Identity theft is one of the fastest growing white-collar crimes in America. It is one of the few crimes where individual victims not only must prove that they have been harmed, but are also responsible for reclaiming their stolen identity.
Businesses can also be the victims of identity theft, and like individuals, businesses can take steps ahead of time to prevent identity theft, including taking risk management steps that can reduce their exposure to liability related to identity theft, and obtaining coverages that can properly insure for losses related to identity theft.
A THIEF IN EVERY DUMPSTER
Nearly every day, there is a news article relating to identity theft. For the past five years, identity theft has reportedly been the No. 1 consumer complaint reported to the Federal Trade Commission. According to the "2005 Identity Fraud Survey Report" conducted by Javelin Strategy & Research, 9.3 million adult Americans were victims of identity theft in 2004. Each victim spent an average of $750 and 28 hours to resolve issues related to identity theft, causing a total of approximately $52.6 billion in damages.
The federal government has passed various laws and taken other action in the last few years to stem the rising tide of identity-theft losses. In October 1998, Congress enacted the Identity Theft and Assumption Deterrence Act that makes identity theft a federal crime. Several states passed similar legislation in an effort to reduce the impact of this crime.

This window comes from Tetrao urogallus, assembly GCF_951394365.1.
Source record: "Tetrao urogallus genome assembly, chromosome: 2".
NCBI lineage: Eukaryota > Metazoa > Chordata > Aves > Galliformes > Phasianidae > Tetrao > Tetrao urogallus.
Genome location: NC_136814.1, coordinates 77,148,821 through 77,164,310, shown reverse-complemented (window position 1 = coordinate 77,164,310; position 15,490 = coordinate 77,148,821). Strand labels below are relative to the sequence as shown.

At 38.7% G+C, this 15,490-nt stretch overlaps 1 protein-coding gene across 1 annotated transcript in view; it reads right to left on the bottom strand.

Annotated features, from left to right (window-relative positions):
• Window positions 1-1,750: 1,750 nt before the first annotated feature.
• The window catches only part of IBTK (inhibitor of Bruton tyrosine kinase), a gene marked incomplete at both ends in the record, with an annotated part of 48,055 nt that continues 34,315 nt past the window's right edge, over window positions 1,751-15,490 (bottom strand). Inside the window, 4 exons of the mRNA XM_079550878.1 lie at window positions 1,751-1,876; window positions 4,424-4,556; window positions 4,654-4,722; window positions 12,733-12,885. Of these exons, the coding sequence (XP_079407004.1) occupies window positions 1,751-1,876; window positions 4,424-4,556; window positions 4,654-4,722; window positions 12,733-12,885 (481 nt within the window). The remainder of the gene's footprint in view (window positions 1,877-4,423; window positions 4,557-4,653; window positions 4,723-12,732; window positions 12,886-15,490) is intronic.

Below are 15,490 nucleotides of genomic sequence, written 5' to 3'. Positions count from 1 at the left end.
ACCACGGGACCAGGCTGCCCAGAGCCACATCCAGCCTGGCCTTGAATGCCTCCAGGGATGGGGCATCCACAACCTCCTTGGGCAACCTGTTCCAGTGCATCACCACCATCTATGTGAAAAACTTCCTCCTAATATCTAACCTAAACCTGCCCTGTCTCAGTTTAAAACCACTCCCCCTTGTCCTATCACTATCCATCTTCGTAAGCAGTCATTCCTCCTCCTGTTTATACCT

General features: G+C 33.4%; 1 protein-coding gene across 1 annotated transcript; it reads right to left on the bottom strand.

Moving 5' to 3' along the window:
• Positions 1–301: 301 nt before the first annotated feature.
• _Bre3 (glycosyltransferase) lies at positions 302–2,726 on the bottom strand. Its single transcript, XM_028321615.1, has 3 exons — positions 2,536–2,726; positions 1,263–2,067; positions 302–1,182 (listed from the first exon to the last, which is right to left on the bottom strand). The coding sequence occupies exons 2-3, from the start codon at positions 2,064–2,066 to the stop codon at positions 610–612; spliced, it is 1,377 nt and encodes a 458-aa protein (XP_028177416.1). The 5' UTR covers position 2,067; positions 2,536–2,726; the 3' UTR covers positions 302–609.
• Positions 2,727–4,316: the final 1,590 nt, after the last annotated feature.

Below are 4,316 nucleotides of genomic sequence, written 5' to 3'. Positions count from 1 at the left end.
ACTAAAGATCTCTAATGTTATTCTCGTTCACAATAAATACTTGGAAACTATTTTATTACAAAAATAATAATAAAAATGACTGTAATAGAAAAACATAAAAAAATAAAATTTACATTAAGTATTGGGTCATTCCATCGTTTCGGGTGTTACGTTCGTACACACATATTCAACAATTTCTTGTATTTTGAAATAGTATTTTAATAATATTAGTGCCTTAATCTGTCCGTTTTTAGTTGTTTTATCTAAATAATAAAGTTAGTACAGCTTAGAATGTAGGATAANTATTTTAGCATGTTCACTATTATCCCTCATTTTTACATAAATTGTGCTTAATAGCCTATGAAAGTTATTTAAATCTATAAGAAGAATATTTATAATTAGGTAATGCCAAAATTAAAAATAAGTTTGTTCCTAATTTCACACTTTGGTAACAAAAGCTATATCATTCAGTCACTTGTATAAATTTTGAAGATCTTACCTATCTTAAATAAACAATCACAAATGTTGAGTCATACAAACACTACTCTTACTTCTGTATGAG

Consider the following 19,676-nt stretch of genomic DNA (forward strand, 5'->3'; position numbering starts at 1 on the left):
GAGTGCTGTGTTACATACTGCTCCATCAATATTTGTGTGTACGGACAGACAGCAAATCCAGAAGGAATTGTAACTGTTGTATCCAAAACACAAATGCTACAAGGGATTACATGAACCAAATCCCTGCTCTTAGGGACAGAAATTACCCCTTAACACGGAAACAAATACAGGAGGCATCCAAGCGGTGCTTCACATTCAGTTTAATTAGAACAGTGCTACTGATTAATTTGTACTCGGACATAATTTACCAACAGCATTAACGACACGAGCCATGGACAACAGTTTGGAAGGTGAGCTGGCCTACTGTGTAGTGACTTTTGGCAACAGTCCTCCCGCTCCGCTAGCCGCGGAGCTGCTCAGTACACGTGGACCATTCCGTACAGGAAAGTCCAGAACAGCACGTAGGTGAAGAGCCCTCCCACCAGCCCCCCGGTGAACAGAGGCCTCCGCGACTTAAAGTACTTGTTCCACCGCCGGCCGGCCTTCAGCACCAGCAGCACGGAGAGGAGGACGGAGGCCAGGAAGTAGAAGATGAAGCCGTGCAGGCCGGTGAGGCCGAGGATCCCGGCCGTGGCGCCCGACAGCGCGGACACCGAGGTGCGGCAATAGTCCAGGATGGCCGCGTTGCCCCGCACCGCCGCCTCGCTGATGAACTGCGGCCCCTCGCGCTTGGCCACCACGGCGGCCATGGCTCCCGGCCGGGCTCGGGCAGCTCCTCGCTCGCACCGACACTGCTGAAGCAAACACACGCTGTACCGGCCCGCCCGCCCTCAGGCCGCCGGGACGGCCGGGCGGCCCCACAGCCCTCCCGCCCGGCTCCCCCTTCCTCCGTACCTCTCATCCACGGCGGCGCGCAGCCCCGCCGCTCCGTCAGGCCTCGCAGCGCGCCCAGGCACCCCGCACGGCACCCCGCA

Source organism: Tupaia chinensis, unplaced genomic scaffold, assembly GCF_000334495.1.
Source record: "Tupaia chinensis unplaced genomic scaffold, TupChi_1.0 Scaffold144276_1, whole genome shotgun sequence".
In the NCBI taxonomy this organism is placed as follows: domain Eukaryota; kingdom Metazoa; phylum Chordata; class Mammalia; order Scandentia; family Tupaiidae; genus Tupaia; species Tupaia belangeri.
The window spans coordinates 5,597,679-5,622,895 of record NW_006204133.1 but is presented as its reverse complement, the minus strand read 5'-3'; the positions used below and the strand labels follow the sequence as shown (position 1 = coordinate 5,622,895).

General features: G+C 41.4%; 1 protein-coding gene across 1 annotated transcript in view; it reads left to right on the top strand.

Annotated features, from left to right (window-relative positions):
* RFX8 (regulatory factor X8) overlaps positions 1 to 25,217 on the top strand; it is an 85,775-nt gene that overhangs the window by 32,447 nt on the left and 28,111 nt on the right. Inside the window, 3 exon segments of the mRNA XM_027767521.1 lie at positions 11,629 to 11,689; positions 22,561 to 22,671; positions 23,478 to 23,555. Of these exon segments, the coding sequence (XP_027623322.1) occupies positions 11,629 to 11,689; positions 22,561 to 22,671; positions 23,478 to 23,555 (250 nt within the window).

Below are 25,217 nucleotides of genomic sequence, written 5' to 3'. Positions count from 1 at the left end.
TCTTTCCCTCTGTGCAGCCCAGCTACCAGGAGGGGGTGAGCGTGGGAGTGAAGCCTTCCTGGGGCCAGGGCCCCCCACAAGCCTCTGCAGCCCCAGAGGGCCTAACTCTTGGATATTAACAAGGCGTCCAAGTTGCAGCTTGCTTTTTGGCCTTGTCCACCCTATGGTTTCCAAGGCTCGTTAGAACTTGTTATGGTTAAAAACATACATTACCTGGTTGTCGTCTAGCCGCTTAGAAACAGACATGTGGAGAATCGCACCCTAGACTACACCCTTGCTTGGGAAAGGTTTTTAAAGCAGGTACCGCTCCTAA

High-profile computer-database breaches and identity theft from seemingly secure large U.S. companies that hold personal data created interest in such preventive solutions but also indicate that information protection is difficult at best.
Recently, Time Warner Inc. revealed that backup tapes containing personal information on more than 600,000 current and former employees were lost and that the data on the tapes was not encrypted. It is unclear whether this loss will lead to liability for Time Warner.
But identity theft is not just a problem for individuals and large companies. Every business, regardless of size, that collects and stores personal information on its customers and its employees has potential liability related to identity theft and data loss. For instance, California recently passed a law that requires any company doing business in the state to disclose the loss of personal information. Beyond being required to protect personal information, businesses may be exposed to lawsuits alleging liability for losses related to the failure to protect such information.
Surprisingly, it's more likely for an employee to steal a colleague's information at the work site than it is for a customer to have her information snatched. The FTC found that in cases of business-record theft, 90 percent of cases pertain to employee information, versus 10 percent for consumer information. Additionally, a 2002 study by the credit information provider TransUnion found that the top cause of identity fraud is the theft of information by employees; it outranked the theft of credit cards, purses and other personal items.
IDENTIFYING THE RIGHT INSURANCE